Phnom Bakheng is a popular sunset spot, so rather head here at 5.30am to enjoy a spectacular sunrise in relative peace.
Once the sun has risen and you've had your fill of the jungle view, head to the city of Angkor Thom via the south gate.
Angkor Thom (South Gate)
Angkor Thom was the last and longest-lasting city of the Khmer empire. Built in the 12th century by King Jayavarman VII, it covered nine square kilometres and was surrounded by 12km of defensive walls, intersected by four gateways. The south gate is the best preserved and is approached from a causeway, which is flanked by a railing comprising giant stone figures – 54 devas (guardian gods) on the left and 54 asuras (demon gods) on the right. The figures represent the famous Hindu myth in which the devas pulled the snake in one direction and the gods pushed in the other, thus precipitating the churning of the ocean and the formation of the Earth.
If you reach the gate at about 7.30am, the light is still soft and beautiful for photographs and the villagers living within the architectural park are just beginning their work day.
Your best option now is to head for Angkor Thom's favoured Bayon temple.
The Bayon, with its massive stone faces, was the official state temple of the Mahayana Buddhist king Jayavarman VII. The most popular theory is that the 216 giant faces carved into the temple's towers are representations of the king himself as an enlightened being. If you get here at about 9am a few of the early morning shutterbugs will still be around, but not enough that you won't get unobstructed views of the serene effigies against a crisp blue sky.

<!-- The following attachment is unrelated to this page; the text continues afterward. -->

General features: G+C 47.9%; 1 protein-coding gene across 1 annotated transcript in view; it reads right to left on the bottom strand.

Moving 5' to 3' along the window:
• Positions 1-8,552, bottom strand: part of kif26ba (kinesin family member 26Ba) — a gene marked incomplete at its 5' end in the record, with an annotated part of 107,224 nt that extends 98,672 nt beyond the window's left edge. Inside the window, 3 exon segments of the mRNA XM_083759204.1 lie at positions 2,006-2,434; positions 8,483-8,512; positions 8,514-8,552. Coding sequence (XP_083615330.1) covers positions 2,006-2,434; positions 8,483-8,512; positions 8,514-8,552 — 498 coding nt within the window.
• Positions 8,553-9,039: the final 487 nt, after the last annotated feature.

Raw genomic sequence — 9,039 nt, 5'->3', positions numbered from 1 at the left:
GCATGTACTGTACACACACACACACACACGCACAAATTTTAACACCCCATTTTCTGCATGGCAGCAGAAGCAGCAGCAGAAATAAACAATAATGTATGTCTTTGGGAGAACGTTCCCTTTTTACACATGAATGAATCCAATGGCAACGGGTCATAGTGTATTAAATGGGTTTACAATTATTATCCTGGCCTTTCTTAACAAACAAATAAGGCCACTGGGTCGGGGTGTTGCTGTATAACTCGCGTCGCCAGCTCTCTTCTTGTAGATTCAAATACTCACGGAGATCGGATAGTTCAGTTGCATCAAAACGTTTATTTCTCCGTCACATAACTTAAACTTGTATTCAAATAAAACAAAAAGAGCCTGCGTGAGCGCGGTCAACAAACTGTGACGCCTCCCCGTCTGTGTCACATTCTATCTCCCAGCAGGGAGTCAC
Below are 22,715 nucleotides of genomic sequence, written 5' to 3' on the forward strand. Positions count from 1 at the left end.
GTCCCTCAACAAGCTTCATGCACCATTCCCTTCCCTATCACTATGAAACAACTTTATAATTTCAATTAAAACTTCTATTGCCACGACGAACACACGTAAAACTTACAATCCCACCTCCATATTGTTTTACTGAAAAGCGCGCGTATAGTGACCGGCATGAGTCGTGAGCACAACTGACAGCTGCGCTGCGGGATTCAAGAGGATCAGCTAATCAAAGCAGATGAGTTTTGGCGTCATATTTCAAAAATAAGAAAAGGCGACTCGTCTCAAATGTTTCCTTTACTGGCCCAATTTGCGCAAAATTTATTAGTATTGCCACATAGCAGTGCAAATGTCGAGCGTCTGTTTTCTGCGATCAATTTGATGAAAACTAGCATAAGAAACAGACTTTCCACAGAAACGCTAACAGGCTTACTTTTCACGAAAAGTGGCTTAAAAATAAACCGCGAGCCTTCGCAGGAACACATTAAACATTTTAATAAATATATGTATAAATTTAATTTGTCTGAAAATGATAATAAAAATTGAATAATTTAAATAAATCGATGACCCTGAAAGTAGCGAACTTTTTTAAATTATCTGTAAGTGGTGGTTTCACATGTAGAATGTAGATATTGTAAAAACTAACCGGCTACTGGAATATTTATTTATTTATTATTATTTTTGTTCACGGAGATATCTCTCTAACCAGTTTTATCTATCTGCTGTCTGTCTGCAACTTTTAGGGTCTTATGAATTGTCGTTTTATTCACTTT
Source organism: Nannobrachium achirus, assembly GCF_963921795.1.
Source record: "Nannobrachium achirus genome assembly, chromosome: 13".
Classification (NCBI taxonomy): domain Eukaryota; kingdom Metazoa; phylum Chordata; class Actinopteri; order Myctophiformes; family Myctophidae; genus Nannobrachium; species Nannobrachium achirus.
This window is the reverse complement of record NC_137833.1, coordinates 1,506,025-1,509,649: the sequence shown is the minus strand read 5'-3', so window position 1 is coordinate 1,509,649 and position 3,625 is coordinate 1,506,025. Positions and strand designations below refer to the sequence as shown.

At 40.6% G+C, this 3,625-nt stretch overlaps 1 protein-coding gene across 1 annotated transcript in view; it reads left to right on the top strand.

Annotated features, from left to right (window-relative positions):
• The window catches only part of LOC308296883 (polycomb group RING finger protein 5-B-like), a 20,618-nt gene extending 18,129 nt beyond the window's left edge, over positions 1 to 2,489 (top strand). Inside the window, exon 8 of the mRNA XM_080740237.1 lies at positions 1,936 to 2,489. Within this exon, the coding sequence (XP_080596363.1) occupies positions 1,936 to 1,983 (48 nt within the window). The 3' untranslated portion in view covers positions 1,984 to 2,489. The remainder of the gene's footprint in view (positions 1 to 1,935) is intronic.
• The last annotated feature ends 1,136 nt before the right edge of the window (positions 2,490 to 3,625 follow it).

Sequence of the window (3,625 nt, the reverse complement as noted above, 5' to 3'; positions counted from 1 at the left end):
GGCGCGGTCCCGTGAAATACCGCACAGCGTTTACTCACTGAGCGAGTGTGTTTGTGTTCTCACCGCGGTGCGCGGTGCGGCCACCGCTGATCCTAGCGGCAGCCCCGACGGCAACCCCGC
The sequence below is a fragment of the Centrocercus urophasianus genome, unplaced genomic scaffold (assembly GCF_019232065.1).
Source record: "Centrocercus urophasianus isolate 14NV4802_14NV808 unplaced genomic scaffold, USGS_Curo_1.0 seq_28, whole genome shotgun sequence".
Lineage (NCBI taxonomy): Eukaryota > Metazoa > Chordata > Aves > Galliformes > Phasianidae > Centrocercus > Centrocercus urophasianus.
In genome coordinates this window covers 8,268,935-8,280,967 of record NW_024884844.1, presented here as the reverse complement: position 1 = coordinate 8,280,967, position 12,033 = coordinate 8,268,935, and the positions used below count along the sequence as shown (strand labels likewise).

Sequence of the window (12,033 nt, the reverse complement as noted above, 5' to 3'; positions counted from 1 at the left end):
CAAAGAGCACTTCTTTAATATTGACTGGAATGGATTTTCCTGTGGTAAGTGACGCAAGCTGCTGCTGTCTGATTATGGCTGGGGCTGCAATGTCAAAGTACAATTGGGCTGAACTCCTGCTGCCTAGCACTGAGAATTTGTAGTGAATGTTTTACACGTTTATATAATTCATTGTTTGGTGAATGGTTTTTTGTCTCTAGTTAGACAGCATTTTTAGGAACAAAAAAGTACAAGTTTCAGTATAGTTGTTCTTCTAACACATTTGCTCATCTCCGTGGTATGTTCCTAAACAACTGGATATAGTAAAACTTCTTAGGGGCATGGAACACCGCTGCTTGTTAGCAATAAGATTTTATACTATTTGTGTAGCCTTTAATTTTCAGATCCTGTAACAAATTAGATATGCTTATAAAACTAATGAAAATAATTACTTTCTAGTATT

You'll want to head out of the Bayon by about 10am when the tour bus hordes begin arriving, but take your time on the way out to explore other sites in the Angkor Thom complex, such as the terraces of the elephants and of the leper king. Now is a good time to find a cool restaurant to escape the heat. Basically you'll want to bide your time until the hordes head back to Siem Reap for lunch.
Ta Prohm is a Buddhist temple dedicated to the mother of King Jayavarman VII. It's known locally as the Tomb Raider temple, specifically because scenes from the blockbuster were filmed here. The temple has an otherworldly feel because the jungle has taken over the site. Giant vines have split massive stones and grown through the tops of the temple ramparts. The temple's delicate carvings are encased in moss and red and yellow lichens.
The very best time to visit Ta Prohm is early in the morning, but if you've only got a day try heading here at lunchtime. The jungle canopy makes it a cooler option than other temples at midday and there are far fewer people at this time.
Aside from being the most famous symbol of Cambodia (it even adorns the country's flag), Angkor Wat is the world's largest religious monument. This well-preserved structure was commissioned by King Suryavaram II and built over a period of about 30 years. The temple is a miniature version of the universe, and the design, architectural features and carvings represent ideas from Hindu cosmology.
Get to Angkor Wat at about 4.30pm so that you have an hour or so to explore the interior, before taking in the sunset and celebrating Cambodia's most endearing symbol of a powerful ancient empire.